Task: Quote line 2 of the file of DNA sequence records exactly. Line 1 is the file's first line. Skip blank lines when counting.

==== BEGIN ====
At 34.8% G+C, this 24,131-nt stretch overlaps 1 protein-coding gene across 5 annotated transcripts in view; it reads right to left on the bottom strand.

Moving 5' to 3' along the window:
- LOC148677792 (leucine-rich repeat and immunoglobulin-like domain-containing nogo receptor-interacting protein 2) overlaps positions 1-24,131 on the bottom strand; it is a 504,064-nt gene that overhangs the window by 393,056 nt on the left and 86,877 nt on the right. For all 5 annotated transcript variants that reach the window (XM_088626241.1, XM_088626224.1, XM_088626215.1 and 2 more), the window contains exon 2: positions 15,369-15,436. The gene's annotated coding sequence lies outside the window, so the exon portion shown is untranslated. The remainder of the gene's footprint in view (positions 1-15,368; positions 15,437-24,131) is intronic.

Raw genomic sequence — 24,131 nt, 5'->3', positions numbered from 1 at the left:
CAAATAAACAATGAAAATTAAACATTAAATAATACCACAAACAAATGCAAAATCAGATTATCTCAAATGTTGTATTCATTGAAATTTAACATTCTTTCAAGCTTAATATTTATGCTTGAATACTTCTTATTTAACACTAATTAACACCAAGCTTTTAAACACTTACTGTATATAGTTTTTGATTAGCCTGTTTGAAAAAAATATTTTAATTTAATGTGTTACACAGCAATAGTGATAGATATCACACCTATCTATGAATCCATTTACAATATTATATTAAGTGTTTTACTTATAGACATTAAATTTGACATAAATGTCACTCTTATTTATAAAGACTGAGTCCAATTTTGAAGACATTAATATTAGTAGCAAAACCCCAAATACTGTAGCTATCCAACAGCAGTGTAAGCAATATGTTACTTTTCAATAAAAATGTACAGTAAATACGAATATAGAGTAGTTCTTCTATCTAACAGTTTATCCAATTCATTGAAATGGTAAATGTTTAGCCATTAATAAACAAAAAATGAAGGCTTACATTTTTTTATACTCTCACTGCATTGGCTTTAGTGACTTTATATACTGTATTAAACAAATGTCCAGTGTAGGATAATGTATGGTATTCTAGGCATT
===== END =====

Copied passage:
Moving 5' to 3' along the window: